Ben Sasse, the anti-Trump

As other Republicans keep equivocating, Nebraska Senator Ben Sasse is the only Republican in the Senate to consistently oppose Donald Trump.  And he is paying a price for it.  But Sasse, a Lutheran, is standing firm.  An interesting profile after the jump. [Read more…]

Could a President Trump be checked and balanced?

Paul Ryan says that if a President Trump were to do something illegal, such as ban immigrants on the basis of their religion, he, as Speaker of the House, would sue him.  Ryan seems to be floating the possibility that a President Trump might not be so bad because he could be controlled by the law.  Congress and the courts could keep him in line.  Do you think Trump could be checked and balanced?

After the jump, an argument that he couldn’t.  Do you agree? [Read more…]

Hillary Clinton: more of the same, or much worse?

In a column in which he coins the useful term “Hillaryism,”  Charles Krauthammer says that Hillary Clinton is offering the status quo in a time when much of the general public is desperate for change.  Thus the popularity of Donald Trump and Bernie Sanders.  Clinton, though, offers nothing more than the old liberal bromides and a continuation of the Obama administration.  See Krauthammer’s argument after the jump.

I wonder, though.  Would a Clinton administration amount to a third term for Obama?  I don’t think it would.  She seems much tougher and meaner than he is.  Other countries would probably be less willing to cross her.  And I suspect she would be more willing than Obama to intervene someplace militarily to throw her weight around.

And a Clinton victory would seem to put the radical feminists, the pro-abortion fanatics, and the political correctness enforcers in charge of the whole country.

Her husband, you may recall, was considered a conservative or at least a moderate Democrat, ending welfare as we know it, supporting the Religious Freedom Restoration Act, supporting the Defense of Marriage Act.  She is not.  Despite what those who are nostalgic for another Clinton administration assume, that being the last time they had money in their pockets, Hillary does not have the same ideology as Bill.  And she and her party have been pushed farther to the left by Bernie Sanders, whose mark will probably be seen in her vice presidential choice and the party platform.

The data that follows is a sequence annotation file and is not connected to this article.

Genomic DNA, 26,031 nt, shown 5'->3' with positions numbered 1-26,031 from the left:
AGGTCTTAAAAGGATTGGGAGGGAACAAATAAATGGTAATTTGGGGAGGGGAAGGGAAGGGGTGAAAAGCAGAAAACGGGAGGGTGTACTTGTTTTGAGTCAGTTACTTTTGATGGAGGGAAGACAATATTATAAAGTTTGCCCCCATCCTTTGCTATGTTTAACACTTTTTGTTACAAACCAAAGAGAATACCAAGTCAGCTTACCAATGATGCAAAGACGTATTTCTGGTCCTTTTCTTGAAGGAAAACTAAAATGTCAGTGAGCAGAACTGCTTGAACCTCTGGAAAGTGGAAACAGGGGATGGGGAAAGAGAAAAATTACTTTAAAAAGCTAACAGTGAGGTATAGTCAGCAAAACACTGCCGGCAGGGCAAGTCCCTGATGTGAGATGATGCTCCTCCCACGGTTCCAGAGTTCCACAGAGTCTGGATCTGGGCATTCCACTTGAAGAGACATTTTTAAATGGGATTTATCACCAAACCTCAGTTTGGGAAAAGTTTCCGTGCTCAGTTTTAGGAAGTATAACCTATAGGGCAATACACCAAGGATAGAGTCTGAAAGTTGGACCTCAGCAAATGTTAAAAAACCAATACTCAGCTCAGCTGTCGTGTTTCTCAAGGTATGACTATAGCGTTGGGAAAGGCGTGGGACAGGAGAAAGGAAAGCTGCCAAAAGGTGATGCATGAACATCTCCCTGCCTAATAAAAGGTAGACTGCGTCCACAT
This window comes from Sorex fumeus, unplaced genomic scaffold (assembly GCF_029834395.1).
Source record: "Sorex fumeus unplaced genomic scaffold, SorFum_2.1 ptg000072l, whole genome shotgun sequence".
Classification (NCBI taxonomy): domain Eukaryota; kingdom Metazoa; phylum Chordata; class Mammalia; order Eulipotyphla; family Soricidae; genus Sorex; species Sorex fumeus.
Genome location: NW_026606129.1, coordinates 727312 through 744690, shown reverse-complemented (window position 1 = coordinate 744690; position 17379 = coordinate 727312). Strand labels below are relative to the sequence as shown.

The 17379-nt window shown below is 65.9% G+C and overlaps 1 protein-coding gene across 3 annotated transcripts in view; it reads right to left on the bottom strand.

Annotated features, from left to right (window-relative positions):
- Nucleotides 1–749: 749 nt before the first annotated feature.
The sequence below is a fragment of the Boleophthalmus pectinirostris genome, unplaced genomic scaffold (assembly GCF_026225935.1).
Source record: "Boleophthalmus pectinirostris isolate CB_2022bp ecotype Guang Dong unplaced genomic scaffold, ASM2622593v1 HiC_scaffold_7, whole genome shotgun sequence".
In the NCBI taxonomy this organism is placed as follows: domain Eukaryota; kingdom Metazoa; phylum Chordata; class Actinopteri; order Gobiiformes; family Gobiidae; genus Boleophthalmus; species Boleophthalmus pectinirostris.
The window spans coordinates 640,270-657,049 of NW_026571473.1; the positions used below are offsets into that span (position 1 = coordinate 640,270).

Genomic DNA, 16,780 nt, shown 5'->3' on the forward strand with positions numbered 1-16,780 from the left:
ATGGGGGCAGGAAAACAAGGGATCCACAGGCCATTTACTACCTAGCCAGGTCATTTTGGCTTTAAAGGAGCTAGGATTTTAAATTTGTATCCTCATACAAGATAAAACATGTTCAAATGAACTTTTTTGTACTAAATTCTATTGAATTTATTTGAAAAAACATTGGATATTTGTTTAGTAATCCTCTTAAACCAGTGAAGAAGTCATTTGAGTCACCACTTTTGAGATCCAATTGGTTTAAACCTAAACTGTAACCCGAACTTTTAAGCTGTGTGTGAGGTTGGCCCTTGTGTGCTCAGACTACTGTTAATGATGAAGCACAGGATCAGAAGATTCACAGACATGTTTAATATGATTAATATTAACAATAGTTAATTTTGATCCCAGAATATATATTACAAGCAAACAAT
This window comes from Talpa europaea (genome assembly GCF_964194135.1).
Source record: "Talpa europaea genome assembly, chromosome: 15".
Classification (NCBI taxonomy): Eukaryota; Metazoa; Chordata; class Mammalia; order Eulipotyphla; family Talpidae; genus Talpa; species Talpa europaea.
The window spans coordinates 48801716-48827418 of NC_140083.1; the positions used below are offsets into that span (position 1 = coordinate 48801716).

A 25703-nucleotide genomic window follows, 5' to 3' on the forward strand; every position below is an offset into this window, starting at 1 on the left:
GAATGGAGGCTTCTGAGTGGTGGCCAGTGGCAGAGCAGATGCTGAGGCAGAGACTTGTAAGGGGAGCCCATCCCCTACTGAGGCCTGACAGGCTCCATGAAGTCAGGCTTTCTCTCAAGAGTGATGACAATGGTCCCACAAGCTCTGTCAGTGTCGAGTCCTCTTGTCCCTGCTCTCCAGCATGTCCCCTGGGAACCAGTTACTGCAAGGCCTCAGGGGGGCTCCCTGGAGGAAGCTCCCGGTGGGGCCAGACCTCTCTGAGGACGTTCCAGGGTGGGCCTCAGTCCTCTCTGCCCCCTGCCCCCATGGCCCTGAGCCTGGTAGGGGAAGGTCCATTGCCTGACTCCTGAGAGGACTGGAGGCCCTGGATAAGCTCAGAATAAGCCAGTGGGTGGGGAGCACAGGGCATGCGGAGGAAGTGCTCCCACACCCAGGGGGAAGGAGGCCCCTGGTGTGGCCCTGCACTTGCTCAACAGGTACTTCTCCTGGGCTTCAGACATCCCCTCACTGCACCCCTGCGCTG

What do you think her administration would be like?   [Read more…]

Trump’s evangelical advisory board

Donald Trump has appointed an evangelical advisory board.  See who’s on it after the jump.

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Trump’s summit meeting with evangelical leaders

Donald Trump met with some 1000 evangelical leaders at Trump Tower in New York City yesterday.  He promised them that he would end the ban on politicking for tax-exempt organizations like churches.  He also said that he would appoint anti-abortion Supreme Court justices.  He also said that he would emphasize religious liberty, including allowing government employees to offer sectarian prayer in public and making department store employees say “Merry Christmas.”

The Washington Post said that the attendees were thrilled with Trump, but his critics among evangelicals were not invited.  One of them, recalling the movement’s former insistence on moral character, said that the spectacle marks “the end of the Christian right.”

What do you think about this?

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Final plots to stop Trump at the convention

Most of the Republican party establishment has reconciled itself to the fact that Donald Trump will be the party’s nominee.  But as he keeps making embarrassing, unpresidential statements, racks up a record 70% unfavorable rating, and falls farther behind Hillary Clinton in the polls, some Republican operatives are thinking up last-ditch efforts to stop him at the convention.  These have to do with various ways of changing the convention rules so as to free delegates to vote their conscience, rather than following the primary or caucus results in their states.  One possibility is to allow delegates to abstain on the first ballot, which might prevent Trump from getting a majority on the first ballot, which would throw open the convention.

Such tactics might not work anyway.  Allowed to vote their conscience, many or most delegates will have their conscience telling them to either vote for Trump or to vote the way their state told them to.  Besides, there is no other candidate on the horizon who can or is willing to be a Trump alternative.  And if the effort succeeded to (literally) steal the nomination from Trump as given to him by voters, the public would surely and rightly charge the Republican party with violating the democratic process it established.  Republicans would be doomed either way, whether they nominate Trump or don’t.

Still, should NeverTrumpers make a last stand at the convention, which is coming up on July 18?  See what some operatives are planning after the jump.

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